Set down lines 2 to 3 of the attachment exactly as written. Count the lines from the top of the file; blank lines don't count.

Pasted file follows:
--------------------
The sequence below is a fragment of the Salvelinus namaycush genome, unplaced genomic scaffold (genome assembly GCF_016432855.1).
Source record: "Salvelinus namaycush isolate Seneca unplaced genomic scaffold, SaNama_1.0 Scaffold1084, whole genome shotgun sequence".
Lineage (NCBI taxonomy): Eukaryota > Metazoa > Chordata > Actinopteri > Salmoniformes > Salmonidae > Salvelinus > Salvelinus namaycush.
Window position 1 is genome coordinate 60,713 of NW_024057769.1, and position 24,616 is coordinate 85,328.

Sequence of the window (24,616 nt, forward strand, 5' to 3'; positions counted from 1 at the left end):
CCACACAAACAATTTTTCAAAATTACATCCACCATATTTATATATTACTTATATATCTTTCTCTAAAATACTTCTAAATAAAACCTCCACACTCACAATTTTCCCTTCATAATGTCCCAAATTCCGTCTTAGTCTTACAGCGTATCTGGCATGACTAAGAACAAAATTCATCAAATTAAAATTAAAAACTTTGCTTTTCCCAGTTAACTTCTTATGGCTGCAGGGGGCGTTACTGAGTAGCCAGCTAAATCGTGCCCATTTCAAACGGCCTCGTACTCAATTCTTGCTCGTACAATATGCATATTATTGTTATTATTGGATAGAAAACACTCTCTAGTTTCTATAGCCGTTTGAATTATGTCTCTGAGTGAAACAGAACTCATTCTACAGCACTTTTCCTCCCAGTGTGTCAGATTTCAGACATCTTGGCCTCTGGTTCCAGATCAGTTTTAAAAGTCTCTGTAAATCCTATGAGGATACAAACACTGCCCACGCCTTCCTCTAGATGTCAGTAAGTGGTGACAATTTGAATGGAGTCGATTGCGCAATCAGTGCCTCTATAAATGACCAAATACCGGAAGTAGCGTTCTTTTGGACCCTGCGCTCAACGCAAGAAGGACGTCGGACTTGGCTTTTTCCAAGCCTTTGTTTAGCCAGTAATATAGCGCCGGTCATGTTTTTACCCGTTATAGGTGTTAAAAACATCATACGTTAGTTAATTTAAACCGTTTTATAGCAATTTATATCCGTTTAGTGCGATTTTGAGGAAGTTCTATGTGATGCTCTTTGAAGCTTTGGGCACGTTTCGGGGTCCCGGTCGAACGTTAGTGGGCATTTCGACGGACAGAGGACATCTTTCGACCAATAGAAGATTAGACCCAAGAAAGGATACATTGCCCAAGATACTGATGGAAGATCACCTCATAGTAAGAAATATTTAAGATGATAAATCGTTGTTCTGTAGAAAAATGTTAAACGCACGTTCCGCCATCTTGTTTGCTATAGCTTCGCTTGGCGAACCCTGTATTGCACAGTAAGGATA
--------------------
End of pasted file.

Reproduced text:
Source record: "Salvelinus namaycush isolate Seneca unplaced genomic scaffold, SaNama_1.0 Scaffold1084, whole genome shotgun sequence".
Lineage (NCBI taxonomy): Eukaryota > Metazoa > Chordata > Actinopteri > Salmoniformes > Salmonidae > Salvelinus > Salvelinus namaycush.